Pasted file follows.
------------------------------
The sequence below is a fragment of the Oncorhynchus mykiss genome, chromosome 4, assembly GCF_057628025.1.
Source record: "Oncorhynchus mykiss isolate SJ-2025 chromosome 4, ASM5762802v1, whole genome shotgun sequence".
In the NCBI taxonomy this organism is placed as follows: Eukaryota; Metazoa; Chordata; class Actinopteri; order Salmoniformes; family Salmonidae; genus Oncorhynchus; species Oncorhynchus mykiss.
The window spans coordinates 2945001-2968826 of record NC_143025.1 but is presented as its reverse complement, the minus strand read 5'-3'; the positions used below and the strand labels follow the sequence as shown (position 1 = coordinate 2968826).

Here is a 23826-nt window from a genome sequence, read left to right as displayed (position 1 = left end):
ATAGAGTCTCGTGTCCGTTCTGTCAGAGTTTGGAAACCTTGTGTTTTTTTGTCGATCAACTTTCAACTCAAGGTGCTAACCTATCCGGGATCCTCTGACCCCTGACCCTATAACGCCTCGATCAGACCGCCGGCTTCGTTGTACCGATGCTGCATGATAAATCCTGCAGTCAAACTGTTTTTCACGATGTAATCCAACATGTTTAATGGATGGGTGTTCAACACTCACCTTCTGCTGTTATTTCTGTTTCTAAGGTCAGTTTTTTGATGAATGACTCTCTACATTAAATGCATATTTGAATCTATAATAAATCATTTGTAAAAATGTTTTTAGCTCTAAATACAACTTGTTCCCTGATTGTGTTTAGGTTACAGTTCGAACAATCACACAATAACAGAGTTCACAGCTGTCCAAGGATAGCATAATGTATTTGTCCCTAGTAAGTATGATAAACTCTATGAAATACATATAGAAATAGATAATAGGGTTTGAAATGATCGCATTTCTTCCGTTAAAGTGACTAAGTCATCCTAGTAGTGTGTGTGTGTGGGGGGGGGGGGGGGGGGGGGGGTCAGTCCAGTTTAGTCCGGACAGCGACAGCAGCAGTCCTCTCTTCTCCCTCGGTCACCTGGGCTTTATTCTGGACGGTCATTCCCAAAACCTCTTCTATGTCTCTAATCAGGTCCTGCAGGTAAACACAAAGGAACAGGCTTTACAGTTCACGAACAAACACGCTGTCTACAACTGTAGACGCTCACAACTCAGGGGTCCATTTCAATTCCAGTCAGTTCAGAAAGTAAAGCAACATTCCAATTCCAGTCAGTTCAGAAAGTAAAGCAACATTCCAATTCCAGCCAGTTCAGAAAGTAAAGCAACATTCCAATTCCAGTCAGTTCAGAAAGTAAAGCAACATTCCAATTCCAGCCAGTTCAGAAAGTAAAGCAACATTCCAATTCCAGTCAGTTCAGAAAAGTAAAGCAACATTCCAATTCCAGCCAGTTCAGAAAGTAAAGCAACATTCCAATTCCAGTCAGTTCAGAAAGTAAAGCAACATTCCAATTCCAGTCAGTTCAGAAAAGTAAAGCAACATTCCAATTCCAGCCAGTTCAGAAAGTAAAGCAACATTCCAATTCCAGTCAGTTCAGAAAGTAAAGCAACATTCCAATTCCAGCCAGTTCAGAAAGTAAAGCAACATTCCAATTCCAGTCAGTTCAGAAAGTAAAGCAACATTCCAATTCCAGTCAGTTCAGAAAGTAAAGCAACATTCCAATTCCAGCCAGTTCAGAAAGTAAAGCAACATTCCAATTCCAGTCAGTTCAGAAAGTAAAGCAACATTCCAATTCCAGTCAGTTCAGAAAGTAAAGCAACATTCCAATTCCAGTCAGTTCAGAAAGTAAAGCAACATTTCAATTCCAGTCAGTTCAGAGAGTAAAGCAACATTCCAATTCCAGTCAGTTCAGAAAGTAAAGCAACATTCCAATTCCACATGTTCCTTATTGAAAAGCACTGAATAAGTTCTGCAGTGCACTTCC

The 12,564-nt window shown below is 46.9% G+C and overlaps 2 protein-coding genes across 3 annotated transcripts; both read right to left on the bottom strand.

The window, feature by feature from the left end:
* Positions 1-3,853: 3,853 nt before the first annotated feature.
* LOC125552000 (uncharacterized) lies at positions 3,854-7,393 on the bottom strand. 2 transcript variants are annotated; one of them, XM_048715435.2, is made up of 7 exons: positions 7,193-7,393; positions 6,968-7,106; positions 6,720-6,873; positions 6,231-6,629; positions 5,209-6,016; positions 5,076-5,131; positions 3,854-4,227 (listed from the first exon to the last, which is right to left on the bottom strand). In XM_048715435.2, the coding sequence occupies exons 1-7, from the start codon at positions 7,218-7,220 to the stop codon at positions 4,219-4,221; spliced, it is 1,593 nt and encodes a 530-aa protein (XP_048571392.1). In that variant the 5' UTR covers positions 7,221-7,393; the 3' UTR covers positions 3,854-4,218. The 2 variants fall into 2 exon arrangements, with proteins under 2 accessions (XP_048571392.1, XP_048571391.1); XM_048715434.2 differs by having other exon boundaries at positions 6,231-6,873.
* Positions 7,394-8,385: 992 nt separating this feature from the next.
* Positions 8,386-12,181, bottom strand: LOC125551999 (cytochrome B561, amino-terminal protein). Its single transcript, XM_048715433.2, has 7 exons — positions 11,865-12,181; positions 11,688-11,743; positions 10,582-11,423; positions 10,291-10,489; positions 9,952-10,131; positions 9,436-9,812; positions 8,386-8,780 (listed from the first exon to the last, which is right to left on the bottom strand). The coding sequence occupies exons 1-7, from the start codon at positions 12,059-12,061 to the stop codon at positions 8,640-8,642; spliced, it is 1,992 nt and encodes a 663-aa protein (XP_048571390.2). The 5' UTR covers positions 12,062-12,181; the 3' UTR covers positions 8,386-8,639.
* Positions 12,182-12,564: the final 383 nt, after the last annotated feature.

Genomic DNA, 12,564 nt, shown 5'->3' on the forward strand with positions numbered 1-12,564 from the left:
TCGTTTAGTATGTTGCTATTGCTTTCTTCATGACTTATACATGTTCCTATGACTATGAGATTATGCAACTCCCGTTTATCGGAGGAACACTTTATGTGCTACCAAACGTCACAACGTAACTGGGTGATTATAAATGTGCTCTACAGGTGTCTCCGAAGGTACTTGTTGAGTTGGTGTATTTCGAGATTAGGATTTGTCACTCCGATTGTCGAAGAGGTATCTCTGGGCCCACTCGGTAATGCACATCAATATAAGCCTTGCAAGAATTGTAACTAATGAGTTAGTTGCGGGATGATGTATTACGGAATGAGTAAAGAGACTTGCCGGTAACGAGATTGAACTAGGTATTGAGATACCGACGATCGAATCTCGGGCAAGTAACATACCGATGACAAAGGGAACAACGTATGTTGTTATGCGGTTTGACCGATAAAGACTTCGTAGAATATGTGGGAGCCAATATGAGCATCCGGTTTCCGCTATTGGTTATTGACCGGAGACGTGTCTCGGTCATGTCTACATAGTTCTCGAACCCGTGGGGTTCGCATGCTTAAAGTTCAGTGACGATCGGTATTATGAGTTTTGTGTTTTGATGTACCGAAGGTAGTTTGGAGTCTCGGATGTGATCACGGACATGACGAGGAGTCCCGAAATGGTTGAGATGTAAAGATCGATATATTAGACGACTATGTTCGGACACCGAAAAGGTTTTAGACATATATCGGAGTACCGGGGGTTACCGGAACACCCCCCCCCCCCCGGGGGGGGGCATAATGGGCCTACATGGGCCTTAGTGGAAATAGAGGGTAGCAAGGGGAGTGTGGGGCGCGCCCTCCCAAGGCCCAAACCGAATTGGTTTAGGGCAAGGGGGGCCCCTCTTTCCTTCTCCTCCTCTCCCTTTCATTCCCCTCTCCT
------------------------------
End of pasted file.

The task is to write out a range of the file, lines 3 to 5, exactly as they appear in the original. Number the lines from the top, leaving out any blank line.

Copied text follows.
In the NCBI taxonomy this organism is placed as follows: Eukaryota; Metazoa; Chordata; class Actinopteri; order Salmoniformes; family Salmonidae; genus Oncorhynchus; species Oncorhynchus mykiss.
The window spans coordinates 2945001-2968826 of record NC_143025.1 but is presented as its reverse complement, the minus strand read 5'-3'; the positions used below and the strand labels follow the sequence as shown (position 1 = coordinate 2968826).

Here is a 23826-nt window from a genome sequence, read left to right as displayed (position 1 = left end):